An insect conservation charity is set to invest in central Scotland's grasslands to create a coast-to-coast network for nature.

Buglife will use £157k in its Central Scotland B-Lines project to which will create 100 hectares of wildflower habitat across 50 urban sites, connecting East Dunbartonshire, South Lanarkshire, Falkirk and Edinburgh.

The vital links will help pollinators including bees, moths, butterflies and beetles to move freely through towns and cities.


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Local community groups will take on ownership of each site and the project includes training in areas such as managing and monitoring of local sites, and how to increase habitat connectivity.

In Glasgow, Scottish Canals will use £130k to create an important habitat for fish, birds and amphibians in the north of the city.

The Seven Lochs Partnership will develop green corridors for wildlife and attractive, species-rich places for people with an £80k award.

The project will make a large urban habitat network across 21 sites and an area of around 2000 hectares, including new wetlands and grasslands and extending local nature reserves.

A small team of volunteers will be formed– the Species Rich Networks Team (SpRiNT) – and provided with training to carry out specialist habitat creation and management. The project will involve a range of organisations including Glasgow City Council, North Lanarkshire Council, Scottish Wildlife Trust, The Conservation Volunteers and the Northern Corridor Conservation Volunteers.

Scottish Canals will also create floating wetland habitats on the canal at Pinkston Basin. The project will complement current work at the nearby Claypits Nature Reserve, installing more than 3,600 native aquatic plants on floating platforms to attract a variety of pollinating insects, amphibians, birds and fish.

Wetlands are a high priority habitat in Scotland and the project will create a wetland refuge in the heart of the city, located between the significant regeneration currently taking place at Sighthill and Dundashill as part of the North Glasgow Integrated Water Management System.

These projects are three of 14 successful applicants across Scotland to share Scottish Natural Heritage (SNH)'s £1.8 million Biodiversity Challenge Fund over a two-year period The funding will support large-scale projects that aim to deliver rapid change on the ground to help our most at-risk habitats and species, including mammals and birds, connect existing nature reserves and tackle non-native invasive species.

The fund aims to tackle socioeconomic issues such as poor health and high unemployment by creating and improving green spaces in communities, as well as attempting to mitigate effects of global climate change.

Suzanne Burgess, Buglife’s Scotland Manager, said: “We’re delighted that our ground-breaking, landscape-scale project has received this funding from SNH. We’re now really looking forward to working with our partners, fantastic volunteers and local communities around Glasgow and the other project areas to try and halt the decline in Scotland’s vital pollinating insects.”

Along with climate change, nature and biodiversity loss is a global and generational threat to human well-being. However, enhancing nature is recognised as being part of the solution to the climate emergency.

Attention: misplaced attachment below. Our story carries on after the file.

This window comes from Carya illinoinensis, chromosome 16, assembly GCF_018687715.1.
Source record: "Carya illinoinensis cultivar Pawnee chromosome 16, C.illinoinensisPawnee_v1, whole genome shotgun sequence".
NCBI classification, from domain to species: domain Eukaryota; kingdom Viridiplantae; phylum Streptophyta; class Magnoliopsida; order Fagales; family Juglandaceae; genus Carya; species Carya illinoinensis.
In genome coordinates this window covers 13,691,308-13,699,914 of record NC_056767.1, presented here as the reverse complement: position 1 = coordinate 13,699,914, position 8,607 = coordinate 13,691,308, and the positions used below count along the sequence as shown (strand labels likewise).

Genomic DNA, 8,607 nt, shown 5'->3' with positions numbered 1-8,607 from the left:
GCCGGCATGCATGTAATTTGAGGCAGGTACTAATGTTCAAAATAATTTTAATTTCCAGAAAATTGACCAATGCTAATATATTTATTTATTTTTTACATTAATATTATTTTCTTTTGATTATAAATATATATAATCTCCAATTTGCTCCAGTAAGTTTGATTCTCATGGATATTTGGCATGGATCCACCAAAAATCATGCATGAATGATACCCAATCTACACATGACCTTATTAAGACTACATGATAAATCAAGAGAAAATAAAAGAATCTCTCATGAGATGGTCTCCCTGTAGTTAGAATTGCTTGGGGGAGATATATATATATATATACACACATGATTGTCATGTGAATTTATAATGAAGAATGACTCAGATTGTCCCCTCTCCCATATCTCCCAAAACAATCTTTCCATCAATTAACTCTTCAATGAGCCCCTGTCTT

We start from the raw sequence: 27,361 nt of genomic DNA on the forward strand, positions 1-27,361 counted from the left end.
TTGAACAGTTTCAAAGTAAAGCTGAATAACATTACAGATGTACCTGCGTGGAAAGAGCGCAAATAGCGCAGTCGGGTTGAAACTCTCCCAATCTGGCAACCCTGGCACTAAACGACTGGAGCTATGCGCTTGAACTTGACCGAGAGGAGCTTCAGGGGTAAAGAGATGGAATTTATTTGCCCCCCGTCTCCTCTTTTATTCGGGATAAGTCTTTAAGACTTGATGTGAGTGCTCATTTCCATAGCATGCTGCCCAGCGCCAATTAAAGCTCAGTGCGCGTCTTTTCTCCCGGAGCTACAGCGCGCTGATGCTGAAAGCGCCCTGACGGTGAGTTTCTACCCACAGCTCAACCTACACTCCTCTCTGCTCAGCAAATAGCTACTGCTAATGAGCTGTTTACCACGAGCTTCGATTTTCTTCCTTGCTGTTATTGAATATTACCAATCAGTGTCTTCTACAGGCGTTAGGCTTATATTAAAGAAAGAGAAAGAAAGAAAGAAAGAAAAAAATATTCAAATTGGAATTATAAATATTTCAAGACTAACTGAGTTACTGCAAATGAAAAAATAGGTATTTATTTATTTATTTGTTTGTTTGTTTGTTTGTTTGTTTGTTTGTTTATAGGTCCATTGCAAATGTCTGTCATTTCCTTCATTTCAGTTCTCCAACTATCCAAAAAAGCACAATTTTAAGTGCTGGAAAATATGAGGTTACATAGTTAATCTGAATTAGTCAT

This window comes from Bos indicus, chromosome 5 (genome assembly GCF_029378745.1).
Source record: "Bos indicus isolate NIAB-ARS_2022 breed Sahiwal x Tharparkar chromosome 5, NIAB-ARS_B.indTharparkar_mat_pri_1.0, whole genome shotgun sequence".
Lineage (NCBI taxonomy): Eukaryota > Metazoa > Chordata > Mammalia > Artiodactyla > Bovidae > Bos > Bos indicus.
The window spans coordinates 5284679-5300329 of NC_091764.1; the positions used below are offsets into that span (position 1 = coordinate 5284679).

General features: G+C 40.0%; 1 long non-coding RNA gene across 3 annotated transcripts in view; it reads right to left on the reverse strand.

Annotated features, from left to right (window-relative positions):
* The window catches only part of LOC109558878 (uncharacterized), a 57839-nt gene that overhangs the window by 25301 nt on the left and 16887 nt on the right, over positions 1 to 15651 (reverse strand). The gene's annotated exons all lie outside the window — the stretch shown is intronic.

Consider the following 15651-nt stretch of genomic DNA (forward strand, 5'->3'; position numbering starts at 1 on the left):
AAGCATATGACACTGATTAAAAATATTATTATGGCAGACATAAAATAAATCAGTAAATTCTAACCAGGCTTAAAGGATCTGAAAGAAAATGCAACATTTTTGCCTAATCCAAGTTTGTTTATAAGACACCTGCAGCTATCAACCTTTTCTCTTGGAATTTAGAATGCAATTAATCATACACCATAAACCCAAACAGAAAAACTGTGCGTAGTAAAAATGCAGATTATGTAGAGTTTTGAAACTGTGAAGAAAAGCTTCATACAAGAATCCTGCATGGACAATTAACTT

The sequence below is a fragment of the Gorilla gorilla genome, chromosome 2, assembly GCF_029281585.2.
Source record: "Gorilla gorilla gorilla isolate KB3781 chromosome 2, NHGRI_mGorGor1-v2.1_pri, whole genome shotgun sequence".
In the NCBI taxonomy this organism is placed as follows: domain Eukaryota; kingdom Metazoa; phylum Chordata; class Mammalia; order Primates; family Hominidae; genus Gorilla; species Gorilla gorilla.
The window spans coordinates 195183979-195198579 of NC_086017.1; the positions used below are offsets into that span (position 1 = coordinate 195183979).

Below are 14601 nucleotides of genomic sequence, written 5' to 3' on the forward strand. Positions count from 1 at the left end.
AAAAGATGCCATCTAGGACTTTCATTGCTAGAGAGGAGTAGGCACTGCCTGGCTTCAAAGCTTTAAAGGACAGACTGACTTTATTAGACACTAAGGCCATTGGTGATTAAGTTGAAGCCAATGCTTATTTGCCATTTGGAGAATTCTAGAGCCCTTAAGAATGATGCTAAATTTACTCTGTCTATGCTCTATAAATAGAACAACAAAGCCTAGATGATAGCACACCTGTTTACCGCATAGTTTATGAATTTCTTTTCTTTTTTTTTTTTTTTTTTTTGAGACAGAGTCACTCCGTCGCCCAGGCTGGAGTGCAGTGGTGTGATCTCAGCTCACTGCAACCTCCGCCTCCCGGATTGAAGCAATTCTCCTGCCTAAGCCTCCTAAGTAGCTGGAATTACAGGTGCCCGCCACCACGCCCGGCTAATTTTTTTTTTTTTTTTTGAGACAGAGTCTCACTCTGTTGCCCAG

Minister for Rural Affairs and the Natural Environment, Mairi Gougeon, announced the awards on a visit to one of the successful projects in Edinburgh. She said: “I am delighted that, through the Biodiversity Challenge Fund, the Scottish Government and SNH can support these fantastic projects across the country to safeguard some of our most vulnerable species and habitats, and protect them from invasive species. Their success will play a crucial role in our efforts to improve nature and help Scotland meet its international biodiversity commitments.”

Another project growing thanks to SNH funding is The Edinburgh Shoreline Project, an initiative that works with communities along its 16.7 miles of coastline, enabling communities to appreciate their local history and biodiversity and work together to help nature flourish.

In June, the project was awarded funding from SNH's Biodiversity Challenge Fund for habitat creation along the Edinburgh coast.


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The Wild Line shares funding with 13 other projects and will work alongside Edinburgh University, City of Edinburgh Council, Glasgow University and Scottish Seabird Centre to create or improve large-scale habitats for pollinators, rocky shore invertebrates and seabirds until September 2020.

Man-made habitats will be installed on hard sea wall defences to create homes for species such as barnacles and periwinkles and 10 new wildflower meadows will be created in the north of the city.

The Scottish Seabird Centre in North Berwick will undertake a large scale removal of plastics along the Edinburgh and East Lothian coasts.

Other projects across Glasgow, Bishopbriggs and Dunfermline will work to improve habitats and biodiversity, tackle flood risk and create new active travel routes, community gardens and play areas.

SNH Chief Executive, Francesca Osowska, said: “Climate change is one of the key drivers of nature loss – but it’s not too late to act. In fact, improving nature is also one of the solutions to the climate emergency.

“There are five areas we need to focus on to improve biodiversity – restoring our habitats, changing our use of the land and sea, reducing pollution and climate change and tackling invasive non-native species. These projects will improve nature across Scotland for all our benefit.

“We know we have a big task before us but we have been working for years with our partners to meet international nature targets. We are ready to deliver the transformational change needed to bring a nature rich future for Scotland.”